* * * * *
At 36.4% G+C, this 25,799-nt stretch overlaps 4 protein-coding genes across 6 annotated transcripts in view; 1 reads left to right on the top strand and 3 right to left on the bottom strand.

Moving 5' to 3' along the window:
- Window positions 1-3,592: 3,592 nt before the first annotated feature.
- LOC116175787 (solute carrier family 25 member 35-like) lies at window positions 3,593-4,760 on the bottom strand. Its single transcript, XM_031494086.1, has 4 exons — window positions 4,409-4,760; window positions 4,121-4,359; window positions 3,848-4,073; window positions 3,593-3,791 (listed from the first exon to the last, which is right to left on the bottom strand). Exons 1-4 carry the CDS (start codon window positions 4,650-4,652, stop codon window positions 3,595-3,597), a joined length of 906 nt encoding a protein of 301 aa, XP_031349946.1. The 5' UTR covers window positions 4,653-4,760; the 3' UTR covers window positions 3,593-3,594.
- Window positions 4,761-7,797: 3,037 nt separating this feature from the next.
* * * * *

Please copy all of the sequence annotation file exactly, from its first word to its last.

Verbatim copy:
At 36.4% G+C, this 25,799-nt stretch overlaps 4 protein-coding genes across 6 annotated transcripts in view; 1 reads left to right on the top strand and 3 right to left on the bottom strand.

Moving 5' to 3' along the window:
- Window positions 1-3,592: 3,592 nt before the first annotated feature.
- LOC116175787 (solute carrier family 25 member 35-like) lies at window positions 3,593-4,760 on the bottom strand. Its single transcript, XM_031494086.1, has 4 exons — window positions 4,409-4,760; window positions 4,121-4,359; window positions 3,848-4,073; window positions 3,593-3,791 (listed from the first exon to the last, which is right to left on the bottom strand). Exons 1-4 carry the CDS (start codon window positions 4,650-4,652, stop codon window positions 3,595-3,597), a joined length of 906 nt encoding a protein of 301 aa, XP_031349946.1. The 5' UTR covers window positions 4,653-4,760; the 3' UTR covers window positions 3,593-3,594.
- Window positions 4,761-7,797: 3,037 nt separating this feature from the next.